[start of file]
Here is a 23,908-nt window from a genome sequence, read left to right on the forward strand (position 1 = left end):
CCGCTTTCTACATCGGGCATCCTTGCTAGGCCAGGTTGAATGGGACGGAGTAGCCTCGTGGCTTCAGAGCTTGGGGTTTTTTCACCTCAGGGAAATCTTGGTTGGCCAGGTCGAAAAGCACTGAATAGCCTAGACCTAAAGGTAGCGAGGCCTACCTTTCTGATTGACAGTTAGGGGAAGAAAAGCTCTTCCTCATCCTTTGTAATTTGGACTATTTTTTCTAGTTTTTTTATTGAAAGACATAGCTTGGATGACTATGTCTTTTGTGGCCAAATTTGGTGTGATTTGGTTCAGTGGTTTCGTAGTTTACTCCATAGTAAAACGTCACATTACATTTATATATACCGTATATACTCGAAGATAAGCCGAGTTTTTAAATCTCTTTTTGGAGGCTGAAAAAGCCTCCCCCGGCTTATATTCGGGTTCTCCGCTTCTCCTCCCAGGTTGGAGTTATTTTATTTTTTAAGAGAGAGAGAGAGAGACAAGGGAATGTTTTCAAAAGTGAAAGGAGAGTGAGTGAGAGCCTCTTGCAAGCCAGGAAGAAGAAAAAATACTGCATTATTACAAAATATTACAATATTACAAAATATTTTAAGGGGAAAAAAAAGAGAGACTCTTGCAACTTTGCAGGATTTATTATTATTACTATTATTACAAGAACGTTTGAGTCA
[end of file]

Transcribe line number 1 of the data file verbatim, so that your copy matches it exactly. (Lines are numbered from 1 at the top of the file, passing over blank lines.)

Here is a 23,908-nt window from a genome sequence, read left to right on the forward strand (position 1 = left end):